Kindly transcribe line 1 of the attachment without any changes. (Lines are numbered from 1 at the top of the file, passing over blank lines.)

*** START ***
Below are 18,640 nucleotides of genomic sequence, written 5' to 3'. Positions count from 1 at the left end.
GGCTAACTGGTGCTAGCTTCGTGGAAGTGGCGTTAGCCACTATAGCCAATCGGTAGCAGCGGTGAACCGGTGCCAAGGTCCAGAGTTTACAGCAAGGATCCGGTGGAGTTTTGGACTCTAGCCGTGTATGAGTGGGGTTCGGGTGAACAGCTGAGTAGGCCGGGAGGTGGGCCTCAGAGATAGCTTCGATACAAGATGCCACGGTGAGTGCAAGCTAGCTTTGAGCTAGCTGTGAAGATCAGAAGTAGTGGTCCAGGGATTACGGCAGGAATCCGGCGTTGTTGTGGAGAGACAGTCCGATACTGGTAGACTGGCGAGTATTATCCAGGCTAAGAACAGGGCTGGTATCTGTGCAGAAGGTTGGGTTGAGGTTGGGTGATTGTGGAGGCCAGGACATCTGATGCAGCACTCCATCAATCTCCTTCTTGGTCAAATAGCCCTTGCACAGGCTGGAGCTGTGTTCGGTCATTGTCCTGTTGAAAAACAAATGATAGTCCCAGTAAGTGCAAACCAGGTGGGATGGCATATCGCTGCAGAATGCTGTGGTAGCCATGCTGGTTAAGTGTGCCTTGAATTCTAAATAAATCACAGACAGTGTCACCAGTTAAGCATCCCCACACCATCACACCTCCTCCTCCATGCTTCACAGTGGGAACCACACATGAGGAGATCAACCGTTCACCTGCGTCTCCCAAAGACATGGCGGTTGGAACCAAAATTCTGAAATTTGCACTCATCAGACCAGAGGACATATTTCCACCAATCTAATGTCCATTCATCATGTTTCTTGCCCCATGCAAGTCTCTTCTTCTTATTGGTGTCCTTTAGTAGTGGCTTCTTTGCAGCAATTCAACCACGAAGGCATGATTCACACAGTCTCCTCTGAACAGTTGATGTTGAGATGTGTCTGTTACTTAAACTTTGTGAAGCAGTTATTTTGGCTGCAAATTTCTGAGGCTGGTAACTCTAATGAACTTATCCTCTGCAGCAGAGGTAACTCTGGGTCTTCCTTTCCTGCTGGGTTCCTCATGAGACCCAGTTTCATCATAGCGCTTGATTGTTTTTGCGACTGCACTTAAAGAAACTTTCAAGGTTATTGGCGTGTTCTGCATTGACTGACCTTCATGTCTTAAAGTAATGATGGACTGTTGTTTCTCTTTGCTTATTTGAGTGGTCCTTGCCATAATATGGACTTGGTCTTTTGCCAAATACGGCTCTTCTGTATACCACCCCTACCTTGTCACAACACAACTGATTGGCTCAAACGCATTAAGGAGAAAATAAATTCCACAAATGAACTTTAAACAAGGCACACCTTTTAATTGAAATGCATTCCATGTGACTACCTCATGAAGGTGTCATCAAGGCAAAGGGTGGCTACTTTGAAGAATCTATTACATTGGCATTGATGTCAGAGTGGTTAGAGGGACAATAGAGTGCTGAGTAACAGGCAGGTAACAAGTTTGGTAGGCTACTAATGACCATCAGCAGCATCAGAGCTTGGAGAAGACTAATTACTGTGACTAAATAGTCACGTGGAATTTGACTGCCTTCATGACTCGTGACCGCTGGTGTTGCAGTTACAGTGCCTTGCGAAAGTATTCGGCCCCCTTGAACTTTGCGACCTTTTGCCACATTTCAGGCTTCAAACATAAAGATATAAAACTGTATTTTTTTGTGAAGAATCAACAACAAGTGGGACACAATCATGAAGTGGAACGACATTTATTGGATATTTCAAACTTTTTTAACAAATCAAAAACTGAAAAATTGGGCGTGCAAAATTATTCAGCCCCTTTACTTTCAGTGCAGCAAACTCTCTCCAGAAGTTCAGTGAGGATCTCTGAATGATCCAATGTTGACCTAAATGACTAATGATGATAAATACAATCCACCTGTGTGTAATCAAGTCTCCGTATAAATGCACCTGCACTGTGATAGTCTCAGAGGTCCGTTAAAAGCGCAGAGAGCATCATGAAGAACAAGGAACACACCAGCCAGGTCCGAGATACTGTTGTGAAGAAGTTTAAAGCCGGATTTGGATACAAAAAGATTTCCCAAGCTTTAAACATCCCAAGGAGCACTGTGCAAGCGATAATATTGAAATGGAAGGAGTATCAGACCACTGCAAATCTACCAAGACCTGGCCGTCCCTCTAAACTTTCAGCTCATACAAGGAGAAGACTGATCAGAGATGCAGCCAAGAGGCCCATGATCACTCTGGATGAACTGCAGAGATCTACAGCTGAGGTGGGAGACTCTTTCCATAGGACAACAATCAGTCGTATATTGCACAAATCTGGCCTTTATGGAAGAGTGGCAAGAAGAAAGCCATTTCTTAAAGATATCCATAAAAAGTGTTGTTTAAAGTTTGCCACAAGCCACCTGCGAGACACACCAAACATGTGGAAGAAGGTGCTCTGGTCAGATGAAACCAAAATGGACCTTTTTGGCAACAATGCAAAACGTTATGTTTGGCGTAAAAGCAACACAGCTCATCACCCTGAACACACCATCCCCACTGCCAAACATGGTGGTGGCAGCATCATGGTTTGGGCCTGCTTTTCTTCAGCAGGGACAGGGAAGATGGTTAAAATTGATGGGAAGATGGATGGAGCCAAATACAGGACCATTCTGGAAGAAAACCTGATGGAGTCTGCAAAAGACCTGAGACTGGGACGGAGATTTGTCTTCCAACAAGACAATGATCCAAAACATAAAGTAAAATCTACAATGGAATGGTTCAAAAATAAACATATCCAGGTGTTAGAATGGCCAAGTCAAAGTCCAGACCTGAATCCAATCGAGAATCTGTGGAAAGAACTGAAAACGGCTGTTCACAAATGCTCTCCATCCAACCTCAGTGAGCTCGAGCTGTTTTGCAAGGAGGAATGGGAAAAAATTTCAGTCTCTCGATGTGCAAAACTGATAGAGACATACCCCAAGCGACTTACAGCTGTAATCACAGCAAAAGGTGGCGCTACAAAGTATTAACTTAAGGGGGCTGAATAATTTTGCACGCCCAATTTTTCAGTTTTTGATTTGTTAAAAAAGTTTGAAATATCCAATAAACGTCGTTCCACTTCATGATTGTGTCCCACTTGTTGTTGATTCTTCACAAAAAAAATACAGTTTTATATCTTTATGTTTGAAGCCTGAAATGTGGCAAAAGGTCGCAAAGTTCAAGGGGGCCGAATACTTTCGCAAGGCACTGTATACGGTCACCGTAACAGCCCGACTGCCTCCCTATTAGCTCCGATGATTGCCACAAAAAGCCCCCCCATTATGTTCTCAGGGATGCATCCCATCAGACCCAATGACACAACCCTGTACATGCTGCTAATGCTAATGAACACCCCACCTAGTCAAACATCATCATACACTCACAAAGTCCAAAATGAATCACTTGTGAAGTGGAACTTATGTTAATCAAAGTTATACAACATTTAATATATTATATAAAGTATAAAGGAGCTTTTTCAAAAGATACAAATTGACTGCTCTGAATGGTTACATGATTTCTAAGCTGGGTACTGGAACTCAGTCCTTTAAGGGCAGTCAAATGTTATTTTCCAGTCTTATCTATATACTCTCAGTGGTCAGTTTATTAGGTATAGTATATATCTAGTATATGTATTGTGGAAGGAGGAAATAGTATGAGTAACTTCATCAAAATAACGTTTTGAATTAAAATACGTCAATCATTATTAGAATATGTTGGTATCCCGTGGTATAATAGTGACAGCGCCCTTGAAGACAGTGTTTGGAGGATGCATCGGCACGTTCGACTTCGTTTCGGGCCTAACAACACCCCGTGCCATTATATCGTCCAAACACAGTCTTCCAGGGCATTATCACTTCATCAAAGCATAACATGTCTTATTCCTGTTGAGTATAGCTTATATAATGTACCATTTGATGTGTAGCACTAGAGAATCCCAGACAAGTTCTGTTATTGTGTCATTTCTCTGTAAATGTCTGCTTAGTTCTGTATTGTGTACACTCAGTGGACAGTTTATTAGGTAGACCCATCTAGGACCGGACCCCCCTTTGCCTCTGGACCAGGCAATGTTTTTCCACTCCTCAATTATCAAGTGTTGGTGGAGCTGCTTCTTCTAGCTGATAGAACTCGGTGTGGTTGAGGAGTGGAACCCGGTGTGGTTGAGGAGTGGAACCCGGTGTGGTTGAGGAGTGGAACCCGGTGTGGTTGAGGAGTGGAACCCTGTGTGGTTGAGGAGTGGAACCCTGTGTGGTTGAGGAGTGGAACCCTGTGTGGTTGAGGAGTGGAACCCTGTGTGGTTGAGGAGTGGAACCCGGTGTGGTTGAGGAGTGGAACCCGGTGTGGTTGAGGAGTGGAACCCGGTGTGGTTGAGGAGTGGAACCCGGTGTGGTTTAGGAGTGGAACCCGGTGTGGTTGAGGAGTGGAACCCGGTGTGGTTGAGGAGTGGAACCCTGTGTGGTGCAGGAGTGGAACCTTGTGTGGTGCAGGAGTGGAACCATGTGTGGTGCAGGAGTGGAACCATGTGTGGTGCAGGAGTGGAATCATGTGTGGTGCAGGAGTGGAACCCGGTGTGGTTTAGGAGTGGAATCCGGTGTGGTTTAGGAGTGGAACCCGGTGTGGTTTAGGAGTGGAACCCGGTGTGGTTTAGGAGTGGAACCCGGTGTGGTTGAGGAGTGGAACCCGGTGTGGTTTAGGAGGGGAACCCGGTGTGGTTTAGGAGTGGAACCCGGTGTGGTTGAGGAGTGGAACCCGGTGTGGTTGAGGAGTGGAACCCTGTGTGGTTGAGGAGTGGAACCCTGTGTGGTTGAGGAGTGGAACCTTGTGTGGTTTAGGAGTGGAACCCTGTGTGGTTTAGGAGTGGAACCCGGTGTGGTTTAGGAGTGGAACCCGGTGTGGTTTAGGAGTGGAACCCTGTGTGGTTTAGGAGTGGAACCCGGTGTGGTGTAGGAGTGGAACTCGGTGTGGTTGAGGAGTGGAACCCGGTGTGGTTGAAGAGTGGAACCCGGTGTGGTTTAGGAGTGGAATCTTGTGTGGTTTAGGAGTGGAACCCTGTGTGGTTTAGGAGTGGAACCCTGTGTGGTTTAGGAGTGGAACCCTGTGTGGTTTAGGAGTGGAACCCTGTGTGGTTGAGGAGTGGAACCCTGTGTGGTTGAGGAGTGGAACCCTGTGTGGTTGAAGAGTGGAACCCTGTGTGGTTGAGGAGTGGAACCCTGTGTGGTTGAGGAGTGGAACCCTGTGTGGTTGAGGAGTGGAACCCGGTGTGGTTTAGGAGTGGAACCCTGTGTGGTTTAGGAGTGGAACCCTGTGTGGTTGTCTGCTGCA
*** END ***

Below are 18,640 nucleotides of genomic sequence, written 5' to 3'. Positions count from 1 at the left end.